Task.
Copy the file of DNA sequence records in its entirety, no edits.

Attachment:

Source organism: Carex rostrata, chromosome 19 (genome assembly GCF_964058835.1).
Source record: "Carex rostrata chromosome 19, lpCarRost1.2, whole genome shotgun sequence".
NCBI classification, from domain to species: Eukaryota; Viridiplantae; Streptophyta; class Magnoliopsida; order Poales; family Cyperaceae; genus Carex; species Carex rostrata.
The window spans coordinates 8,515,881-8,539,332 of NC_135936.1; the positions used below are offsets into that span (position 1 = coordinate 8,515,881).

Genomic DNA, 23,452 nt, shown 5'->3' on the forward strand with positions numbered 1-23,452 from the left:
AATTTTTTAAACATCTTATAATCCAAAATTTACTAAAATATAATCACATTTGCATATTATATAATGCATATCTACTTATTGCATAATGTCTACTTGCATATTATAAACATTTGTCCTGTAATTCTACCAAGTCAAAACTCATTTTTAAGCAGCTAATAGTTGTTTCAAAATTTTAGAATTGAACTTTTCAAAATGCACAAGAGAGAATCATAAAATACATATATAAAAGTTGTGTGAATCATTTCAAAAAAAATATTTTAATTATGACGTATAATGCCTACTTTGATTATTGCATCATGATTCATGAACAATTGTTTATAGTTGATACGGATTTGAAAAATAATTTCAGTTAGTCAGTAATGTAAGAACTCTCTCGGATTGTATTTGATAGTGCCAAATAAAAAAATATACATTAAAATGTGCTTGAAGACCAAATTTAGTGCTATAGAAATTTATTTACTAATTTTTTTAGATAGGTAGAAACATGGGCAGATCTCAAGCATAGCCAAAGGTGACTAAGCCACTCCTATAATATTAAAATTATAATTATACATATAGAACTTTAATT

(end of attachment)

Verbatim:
Source organism: Carex rostrata, chromosome 19 (genome assembly GCF_964058835.1).
Source record: "Carex rostrata chromosome 19, lpCarRost1.2, whole genome shotgun sequence".
NCBI classification, from domain to species: Eukaryota; Viridiplantae; Streptophyta; class Magnoliopsida; order Poales; family Cyperaceae; genus Carex; species Carex rostrata.
The window spans coordinates 8,515,881-8,539,332 of NC_135936.1; the positions used below are offsets into that span (position 1 = coordinate 8,515,881).

Genomic DNA, 23,452 nt, shown 5'->3' on the forward strand with positions numbered 1-23,452 from the left:
AATTTTTTAAACATCTTATAATCCAAAATTTACTAAAATATAATCACATTTGCATATTATATAATGCATATCTACTTATTGCATAATGTCTACTTGCATATTATAAACATTTGTCCTGTAATTCTACCAAGTCAAAACTCATTTTTAAGCAGCTAATAGTTGTTTCAAAATTTTAGAATTGAACTTTTCAAAATGCACAAGAGAGAATCATAAAATACATATATAAAAGTTGTGTGAATCATTTCAAAAAAAATATTTTAATTATGACGTATAATGCCTACTTTGATTATTGCATCATGATTCATGAACAATTGTTTATAGTTGATACGGATTTGAAAAATAATTTCAGTTAGTCAGTAATGTAAGAACTCTCTCGGATTGTATTTGATAGTGCCAAATAAAAAAATATACATTAAAATGTGCTTGAAGACCAAATTTAGTGCTATAGAAATTTATTTACTAATTTTTTTAGATAGGTAGAAACATGGGCAGATCTCAAGCATAGCCAAAGGTGACTAAGCCACTCCTATAATATTAAAATTATAATTATACATATAGAACTTTAATT